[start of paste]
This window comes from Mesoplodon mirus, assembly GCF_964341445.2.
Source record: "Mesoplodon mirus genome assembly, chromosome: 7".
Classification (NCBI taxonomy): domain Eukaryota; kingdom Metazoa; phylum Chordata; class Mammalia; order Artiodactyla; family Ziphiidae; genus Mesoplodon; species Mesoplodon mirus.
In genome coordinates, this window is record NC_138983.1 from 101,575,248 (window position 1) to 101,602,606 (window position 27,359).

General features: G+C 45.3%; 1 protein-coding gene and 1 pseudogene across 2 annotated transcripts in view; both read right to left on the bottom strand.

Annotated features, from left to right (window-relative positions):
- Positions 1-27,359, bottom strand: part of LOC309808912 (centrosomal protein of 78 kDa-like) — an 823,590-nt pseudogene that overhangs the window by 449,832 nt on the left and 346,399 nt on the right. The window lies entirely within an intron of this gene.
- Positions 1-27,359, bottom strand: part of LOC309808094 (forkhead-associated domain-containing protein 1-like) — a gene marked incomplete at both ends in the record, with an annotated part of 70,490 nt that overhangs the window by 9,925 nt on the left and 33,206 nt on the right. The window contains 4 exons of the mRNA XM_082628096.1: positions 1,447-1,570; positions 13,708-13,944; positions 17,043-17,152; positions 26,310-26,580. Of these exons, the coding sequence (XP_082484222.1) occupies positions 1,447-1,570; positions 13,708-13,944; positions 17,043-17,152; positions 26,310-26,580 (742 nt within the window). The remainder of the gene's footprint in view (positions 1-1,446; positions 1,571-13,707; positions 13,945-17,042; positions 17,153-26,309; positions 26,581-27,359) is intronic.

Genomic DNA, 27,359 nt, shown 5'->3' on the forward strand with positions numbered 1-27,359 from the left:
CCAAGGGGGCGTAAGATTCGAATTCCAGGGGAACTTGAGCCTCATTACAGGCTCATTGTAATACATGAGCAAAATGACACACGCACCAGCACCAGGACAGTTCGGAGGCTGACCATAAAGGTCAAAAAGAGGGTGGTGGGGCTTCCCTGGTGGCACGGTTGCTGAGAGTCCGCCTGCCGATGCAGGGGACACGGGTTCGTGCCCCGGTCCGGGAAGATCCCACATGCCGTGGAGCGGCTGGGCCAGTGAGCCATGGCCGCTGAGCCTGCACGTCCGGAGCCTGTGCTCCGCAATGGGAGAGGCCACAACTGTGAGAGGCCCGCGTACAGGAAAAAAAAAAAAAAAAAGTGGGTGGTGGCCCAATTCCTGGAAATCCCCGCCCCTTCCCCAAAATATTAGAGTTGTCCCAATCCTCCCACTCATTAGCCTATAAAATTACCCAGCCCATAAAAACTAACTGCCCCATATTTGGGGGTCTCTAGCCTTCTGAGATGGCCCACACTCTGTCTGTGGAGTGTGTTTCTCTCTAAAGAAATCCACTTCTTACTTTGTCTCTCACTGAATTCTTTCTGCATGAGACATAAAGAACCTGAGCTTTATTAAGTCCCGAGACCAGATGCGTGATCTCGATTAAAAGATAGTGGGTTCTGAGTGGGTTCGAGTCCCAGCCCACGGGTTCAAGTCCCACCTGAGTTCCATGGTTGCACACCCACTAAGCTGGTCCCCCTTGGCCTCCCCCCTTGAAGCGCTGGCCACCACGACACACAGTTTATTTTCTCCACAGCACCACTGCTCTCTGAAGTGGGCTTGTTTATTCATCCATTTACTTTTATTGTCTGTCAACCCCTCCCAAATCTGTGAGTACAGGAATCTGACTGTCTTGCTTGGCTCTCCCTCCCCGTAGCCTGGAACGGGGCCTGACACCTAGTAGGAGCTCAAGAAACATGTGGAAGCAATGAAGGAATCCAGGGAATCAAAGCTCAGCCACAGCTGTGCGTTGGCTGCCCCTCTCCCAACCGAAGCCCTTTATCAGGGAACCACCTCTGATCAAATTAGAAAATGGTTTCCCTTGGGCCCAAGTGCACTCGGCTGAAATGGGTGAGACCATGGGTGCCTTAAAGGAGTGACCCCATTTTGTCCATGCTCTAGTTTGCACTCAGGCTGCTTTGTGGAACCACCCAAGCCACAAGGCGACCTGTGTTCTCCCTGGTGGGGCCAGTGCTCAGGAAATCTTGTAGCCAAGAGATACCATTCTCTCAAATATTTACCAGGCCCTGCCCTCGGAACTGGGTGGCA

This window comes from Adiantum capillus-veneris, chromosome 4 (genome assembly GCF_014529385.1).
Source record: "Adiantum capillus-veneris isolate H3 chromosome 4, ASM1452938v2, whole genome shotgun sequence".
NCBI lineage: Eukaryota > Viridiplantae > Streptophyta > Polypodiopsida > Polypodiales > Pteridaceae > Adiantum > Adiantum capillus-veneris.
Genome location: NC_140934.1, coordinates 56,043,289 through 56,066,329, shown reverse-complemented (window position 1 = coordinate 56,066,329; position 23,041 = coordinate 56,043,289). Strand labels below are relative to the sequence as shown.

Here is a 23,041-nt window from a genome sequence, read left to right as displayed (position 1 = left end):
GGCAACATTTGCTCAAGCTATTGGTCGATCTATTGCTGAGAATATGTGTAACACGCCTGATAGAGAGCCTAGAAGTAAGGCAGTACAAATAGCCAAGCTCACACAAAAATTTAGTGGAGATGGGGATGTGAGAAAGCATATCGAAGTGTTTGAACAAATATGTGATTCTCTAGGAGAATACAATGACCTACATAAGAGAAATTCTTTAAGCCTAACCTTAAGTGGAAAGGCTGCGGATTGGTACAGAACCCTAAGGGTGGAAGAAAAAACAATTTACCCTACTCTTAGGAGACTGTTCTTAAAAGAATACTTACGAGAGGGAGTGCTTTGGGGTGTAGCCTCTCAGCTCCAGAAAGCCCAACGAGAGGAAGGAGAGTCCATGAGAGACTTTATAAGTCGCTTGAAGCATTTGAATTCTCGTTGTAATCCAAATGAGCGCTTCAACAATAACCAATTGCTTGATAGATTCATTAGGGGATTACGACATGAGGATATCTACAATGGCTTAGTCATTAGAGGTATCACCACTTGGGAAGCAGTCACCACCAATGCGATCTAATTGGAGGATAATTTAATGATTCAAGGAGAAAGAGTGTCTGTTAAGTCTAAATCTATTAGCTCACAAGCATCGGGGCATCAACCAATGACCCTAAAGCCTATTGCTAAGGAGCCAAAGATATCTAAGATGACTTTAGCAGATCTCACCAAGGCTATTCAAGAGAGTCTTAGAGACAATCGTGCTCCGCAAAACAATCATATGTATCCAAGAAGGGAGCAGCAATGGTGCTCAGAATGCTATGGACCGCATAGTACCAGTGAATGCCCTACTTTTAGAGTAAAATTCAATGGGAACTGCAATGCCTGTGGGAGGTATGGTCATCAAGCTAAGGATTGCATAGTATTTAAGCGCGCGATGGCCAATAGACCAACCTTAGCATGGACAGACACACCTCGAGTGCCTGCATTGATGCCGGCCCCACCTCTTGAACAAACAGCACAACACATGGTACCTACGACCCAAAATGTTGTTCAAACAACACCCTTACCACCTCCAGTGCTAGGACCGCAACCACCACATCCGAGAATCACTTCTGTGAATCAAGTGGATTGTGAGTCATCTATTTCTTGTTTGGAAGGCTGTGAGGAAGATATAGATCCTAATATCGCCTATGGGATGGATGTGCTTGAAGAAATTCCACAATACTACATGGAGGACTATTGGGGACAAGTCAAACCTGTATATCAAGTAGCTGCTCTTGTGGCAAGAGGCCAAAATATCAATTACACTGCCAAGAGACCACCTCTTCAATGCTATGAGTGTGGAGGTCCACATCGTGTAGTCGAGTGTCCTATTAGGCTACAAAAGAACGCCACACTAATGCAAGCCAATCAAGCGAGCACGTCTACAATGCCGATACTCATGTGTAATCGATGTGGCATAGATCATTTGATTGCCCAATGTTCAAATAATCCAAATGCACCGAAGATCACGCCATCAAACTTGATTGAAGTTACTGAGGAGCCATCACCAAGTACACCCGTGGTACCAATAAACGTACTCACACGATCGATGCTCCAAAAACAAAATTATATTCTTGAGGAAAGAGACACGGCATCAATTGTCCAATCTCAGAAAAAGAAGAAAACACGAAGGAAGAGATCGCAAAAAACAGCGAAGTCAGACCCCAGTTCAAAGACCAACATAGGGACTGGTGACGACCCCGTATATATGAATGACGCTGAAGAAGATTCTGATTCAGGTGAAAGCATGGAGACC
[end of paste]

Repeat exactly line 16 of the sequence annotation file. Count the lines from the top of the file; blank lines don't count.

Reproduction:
GGCAACATTTGCTCAAGCTATTGGTCGATCTATTGCTGAGAATATGTGTAACACGCCTGATAGAGAGCCTAGAAGTAAGGCAGTACAAATAGCCAAGCTCACACAAAAATTTAGTGGAGATGGGGATGTGAGAAAGCATATCGAAGTGTTTGAACAAATATGTGATTCTCTAGGAGAATACAATGACCTACATAAGAGAAATTCTTTAAGCCTAACCTTAAGTGGAAAGGCTGCGGATTGGTACAGAACCCTAAGGGTGGAAGAAAAAACAATTTACCCTACTCTTAGGAGACTGTTCTTAAAAGAATACTTACGAGAGGGAGTGCTTTGGGGTGTAGCCTCTCAGCTCCAGAAAGCCCAACGAGAGGAAGGAGAGTCCATGAGAGACTTTATAAGTCGCTTGAAGCATTTGAATTCTCGTTGTAATCCAAATGAGCGCTTCAACAATAACCAATTGCTTGATAGATTCATTAGGGGATTACGACATGAGGATATCTACAATGGCTTAGTCATTAGAGGTATCACCACTTGGGAAGCAGTCACCACCAATGCGATCTAATTGGAGGATAATTTAATGATTCAAGGAGAAAGAGTGTCTGTTAAGTCTAAATCTATTAGCTCACAAGCATCGGGGCATCAACCAATGACCCTAAAGCCTATTGCTAAGGAGCCAAAGATATCTAAGATGACTTTAGCAGATCTCACCAAGGCTATTCAAGAGAGTCTTAGAGACAATCGTGCTCCGCAAAACAATCATATGTATCCAAGAAGGGAGCAGCAATGGTGCTCAGAATGCTATGGACCGCATAGTACCAGTGAATGCCCTACTTTTAGAGTAAAATTCAATGGGAACTGCAATGCCTGTGGGAGGTATGGTCATCAAGCTAAGGATTGCATAGTATTTAAGCGCGCGATGGCCAATAGACCAACCTTAGCATGGACAGACACACCTCGAGTGCCTGCATTGATGCCGGCCCCACCTCTTGAACAAACAGCACAACACATGGTACCTACGACCCAAAATGTTGTTCAAACAACACCCTTACCACCTCCAGTGCTAGGACCGCAACCACCACATCCGAGAATCACTTCTGTGAATCAAGTGGATTGTGAGTCATCTATTTCTTGTTTGGAAGGCTGTGAGGAAGATATAGATCCTAATATCGCCTATGGGATGGATGTGCTTGAAGAAATTCCACAATACTACATGGAGGACTATTGGGGACAAGTCAAACCTGTATATCAAGTAGCTGCTCTTGTGGCAAGAGGCCAAAATATCAATTACACTGCCAAGAGACCACCTCTTCAATGCTATGAGTGTGGAGGTCCACATCGTGTAGTCGAGTGTCCTATTAGGCTACAAAAGAACGCCACACTAATGCAAGCCAATCAAGCGAGCACGTCTACAATGCCGATACTCATGTGTAATCGATGTGGCATAGATCATTTGATTGCCCAATGTTCAAATAATCCAAATGCACCGAAGATCACGCCATCAAACTTGATTGAAGTTACTGAGGAGCCATCACCAAGTACACCCGTGGTACCAATAAACGTACTCACACGATCGATGCTCCAAAAACAAAATTATATTCTTGAGGAAAGAGACACGGCATCAATTGTCCAATCTCAGAAAAAGAAGAAAACACGAAGGAAGAGATCGCAAAAAACAGCGAAGTCAGACCCCAGTTCAAAGACCAACATAGGGACTGGTGACGACCCCGTATATATGAATGACGCTGAAGAAGATTCTGATTCAGGTGAAAGCATGGAGACC